our location du jour was the ucd arboretum. we've been there plenty of times before, but never in this particular location. unlike the missouri botanical garden we frequented in st. louis, which had a single main entrance, the garden collections here are spread out along a long curve and are accessible at multiple locations. we've always parked at one end and wandered through the australian collection, redwood grove, and east asian collection. this time we went to the white flower garden and gazebo.
on the walk in, we passed by the vet buildings and stopped to look at some horses standing near the fence. they obligingly stood still as we looked at the structure of their legs and feet. diana and i have expressed to each other our mutual dissatisfaction in our efforts so far to draw horse legs and feet. taking a look at the real animals, watching them shift their weight, seeing how their knees bend differently depending on whether they are the forelegs or hind legs, all of this gave us insight and perspective we hadn't noticed before. diana remembered something she had read about elephant feet and that they actual walk on their toes and that led us to wonder about the structural/anatomic differences in human vs elephant vs horse feet. (idea for studying foot morphology sometime, perhaps?)
this particular entrance to the arboretum was graced with a gorgeous curved wall of botanical art representing different plants, pollinators, and other insects that could be found here.
the art was continued on the outer walls of the nearby restroom, too:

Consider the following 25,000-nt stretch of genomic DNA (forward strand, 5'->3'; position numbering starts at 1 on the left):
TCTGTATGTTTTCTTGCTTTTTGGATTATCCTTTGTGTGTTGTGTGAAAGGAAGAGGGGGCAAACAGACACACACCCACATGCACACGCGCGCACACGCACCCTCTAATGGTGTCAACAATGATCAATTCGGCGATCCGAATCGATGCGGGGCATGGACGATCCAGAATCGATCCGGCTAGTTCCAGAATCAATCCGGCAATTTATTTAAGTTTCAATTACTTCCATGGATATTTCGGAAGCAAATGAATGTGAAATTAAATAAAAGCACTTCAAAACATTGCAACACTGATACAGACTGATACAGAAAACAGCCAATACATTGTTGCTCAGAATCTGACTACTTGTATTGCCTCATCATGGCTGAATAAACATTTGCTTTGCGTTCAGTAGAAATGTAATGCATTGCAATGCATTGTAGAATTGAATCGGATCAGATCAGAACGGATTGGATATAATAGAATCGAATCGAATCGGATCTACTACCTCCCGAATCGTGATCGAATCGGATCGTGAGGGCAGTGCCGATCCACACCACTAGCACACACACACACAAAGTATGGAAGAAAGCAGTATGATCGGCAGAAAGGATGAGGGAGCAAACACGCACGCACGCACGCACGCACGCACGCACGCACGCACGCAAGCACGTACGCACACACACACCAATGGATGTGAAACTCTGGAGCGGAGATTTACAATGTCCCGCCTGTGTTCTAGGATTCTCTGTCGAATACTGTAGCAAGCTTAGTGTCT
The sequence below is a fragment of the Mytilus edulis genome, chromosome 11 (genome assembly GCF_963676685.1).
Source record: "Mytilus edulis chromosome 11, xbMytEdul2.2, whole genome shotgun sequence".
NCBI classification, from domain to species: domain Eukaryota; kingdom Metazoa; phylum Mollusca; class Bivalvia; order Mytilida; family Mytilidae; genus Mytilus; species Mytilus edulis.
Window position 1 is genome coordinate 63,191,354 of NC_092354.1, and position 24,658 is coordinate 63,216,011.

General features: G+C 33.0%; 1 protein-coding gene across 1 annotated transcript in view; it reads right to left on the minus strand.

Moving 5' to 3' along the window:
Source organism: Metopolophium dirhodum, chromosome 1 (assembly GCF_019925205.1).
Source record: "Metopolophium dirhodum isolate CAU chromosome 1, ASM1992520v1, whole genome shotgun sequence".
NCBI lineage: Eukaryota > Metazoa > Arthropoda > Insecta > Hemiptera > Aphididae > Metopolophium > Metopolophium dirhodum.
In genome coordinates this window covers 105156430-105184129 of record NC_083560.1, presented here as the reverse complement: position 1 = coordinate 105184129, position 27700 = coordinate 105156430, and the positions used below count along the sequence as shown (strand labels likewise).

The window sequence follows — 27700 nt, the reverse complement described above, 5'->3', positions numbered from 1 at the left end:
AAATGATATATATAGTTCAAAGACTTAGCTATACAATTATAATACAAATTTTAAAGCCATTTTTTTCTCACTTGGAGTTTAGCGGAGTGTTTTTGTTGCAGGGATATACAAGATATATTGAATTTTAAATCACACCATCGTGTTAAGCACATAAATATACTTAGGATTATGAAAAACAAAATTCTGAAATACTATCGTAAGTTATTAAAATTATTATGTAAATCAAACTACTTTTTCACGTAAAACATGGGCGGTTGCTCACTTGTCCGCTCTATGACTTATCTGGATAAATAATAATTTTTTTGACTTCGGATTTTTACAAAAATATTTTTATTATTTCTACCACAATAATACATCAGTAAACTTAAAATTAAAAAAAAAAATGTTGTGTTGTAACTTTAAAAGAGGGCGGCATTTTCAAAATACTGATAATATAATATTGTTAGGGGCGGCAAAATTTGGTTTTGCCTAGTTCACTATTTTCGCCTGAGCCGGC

as we gathered together to begin the journaling, the facilitator/teacher/guide? started off with an activity - an "i spy" game with the restriction that color could not be used in the description. someone could ask if the "thing" was a specific color, but that information could not be volunteered.
i was tickled by some of diana's choices. things that were there but not immediately seen; characterized by the absence of something - a hole at the base of a tree. another was invisible, but not all the time; it depended on your perspective - a spider web.
when brainstorming about what kind of things we can notice in the natural world, she mentioned patterns (daddy would be proud of that answer) and the breaking down of symmetry.
we scattered to "find the things that speak to us" and set about noticing and documenting.
|i had purchased this for diana last year on a whim. i'm glad it is serving her well.|
i participated in the activity, too. my method of capturing what i noticed was through photography; my journal is here in my blog:
|the incredible strength of branches that are nearly horizontal|
|what can this eye see?|
|a calloused old joint?|
|the sticky slime trail glittered in the sunlight - it attracted me to an otherwise drab area. i wish i could have captured the sparkles through my camera lens.|
|the shadows reminded me of sunprints i've (hoped to have) made|